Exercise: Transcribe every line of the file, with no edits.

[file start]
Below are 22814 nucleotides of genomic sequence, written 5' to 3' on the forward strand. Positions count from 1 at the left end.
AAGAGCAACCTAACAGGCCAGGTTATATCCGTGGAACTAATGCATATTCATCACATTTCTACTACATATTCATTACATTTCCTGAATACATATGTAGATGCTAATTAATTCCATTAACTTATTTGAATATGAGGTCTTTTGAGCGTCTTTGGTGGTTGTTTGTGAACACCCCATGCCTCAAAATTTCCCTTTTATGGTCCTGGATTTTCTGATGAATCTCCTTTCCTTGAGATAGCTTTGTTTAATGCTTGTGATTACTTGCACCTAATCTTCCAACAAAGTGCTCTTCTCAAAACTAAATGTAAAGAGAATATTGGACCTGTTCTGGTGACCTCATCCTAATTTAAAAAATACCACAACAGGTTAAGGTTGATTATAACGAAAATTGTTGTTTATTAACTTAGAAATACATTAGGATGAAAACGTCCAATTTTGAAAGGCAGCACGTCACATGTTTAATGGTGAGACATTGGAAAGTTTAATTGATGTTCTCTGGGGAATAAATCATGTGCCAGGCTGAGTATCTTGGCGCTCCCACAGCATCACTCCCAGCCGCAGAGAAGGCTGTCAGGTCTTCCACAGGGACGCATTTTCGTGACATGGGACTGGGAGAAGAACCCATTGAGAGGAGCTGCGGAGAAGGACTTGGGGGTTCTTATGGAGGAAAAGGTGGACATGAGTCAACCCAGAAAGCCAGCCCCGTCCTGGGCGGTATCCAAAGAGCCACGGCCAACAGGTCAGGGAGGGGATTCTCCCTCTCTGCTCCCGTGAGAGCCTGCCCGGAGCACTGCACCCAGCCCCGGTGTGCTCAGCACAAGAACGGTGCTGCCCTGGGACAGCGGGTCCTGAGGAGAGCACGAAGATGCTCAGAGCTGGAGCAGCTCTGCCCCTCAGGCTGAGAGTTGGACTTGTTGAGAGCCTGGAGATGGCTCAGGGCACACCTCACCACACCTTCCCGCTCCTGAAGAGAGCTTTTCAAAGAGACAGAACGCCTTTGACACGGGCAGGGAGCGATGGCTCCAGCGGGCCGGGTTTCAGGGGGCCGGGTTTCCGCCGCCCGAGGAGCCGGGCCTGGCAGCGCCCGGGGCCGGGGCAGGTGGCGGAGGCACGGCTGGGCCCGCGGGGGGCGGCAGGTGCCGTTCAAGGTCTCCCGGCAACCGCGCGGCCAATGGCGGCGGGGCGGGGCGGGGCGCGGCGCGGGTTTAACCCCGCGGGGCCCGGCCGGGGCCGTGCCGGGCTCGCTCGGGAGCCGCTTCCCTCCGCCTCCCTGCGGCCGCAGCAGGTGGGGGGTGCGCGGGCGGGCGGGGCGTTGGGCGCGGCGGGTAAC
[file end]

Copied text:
Below are 22814 nucleotides of genomic sequence, written 5' to 3' on the forward strand. Positions count from 1 at the left end.
AAGAGCAACCTAACAGGCCAGGTTATATCCGTGGAACTAATGCATATTCATCACATTTCTACTACATATTCATTACATTTCCTGAATACATATGTAGATGCTAATTAATTCCATTAACTTATTTGAATATGAGGTCTTTTGAGCGTCTTTGGTGGTTGTTTGTGAACACCCCATGCCTCAAAATTTCCCTTTTATGGTCCTGGATTTTCTGATGAATCTCCTTTCCTTGAGATAGCTTTGTTTAATGCTTGTGATTACTTGCACCTAATCTTCCAACAAAGTGCTCTTCTCAAAACTAAATGTAAAGAGAATATTGGACCTGTTCTGGTGACCTCATCCTAATTTAAAAAATACCACAACAGGTTAAGGTTGATTATAACGAAAATTGTTGTTTATTAACTTAGAAATACATTAGGATGAAAACGTCCAATTTTGAAAGGCAGCACGTCACATGTTTAATGGTGAGACATTGGAAAGTTTAATTGATGTTCTCTGGGGAATAAATCATGTGCCAGGCTGAGTATCTTGGCGCTCCCACAGCATCACTCCCAGCCGCAGAGAAGGCTGTCAGGTCTTCCACAGGGACGCATTTTCGTGACATGGGACTGGGAGAAGAACCCATTGAGAGGAGCTGCGGAGAAGGACTTGGGGGTTCTTATGGAGGAAAAGGTGGACATGAGTCAACCCAGAAAGCCAGCCCCGTCCTGGGCGGTATCCAAAGAGCCACGGCCAACAGGTCAGGGAGGGGATTCTCCCTCTCTGCTCCCGTGAGAGCCTGCCCGGAGCACTGCACCCAGCCCCGGTGTGCTCAGCACAAGAACGGTGCTGCCCTGGGACAGCGGGTCCTGAGGAGAGCACGAAGATGCTCAGAGCTGGAGCAGCTCTGCCCCTCAGGCTGAGAGTTGGACTTGTTGAGAGCCTGGAGATGGCTCAGGGCACACCTCACCACACCTTCCCGCTCCTGAAGAGAGCTTTTCAAAGAGACAGAACGCCTTTGACACGGGCAGGGAGCGATGGCTCCAGCGGGCCGGGTTTCAGGGGGCCGGGTTTCCGCCGCCCGAGGAGCCGGGCCTGGCAGCGCCCGGGGCCGGGGCAGGTGGCGGAGGCACGGCTGGGCCCGCGGGGGGCGGCAGGTGCCGTTCAAGGTCTCCCGGCAACCGCGCGGCCAATGGCGGCGGGGCGGGGCGGGGCGCGGCGCGGGTTTAACCCCGCGGGGCCCGGCCGGGGCCGTGCCGGGCTCGCTCGGGAGCCGCTTCCCTCCGCCTCCCTGCGGCCGCAGCAGGTGGGGGGTGCGCGGGCGGGCGGGGCGTTGGGCGCGGCGGGTAAC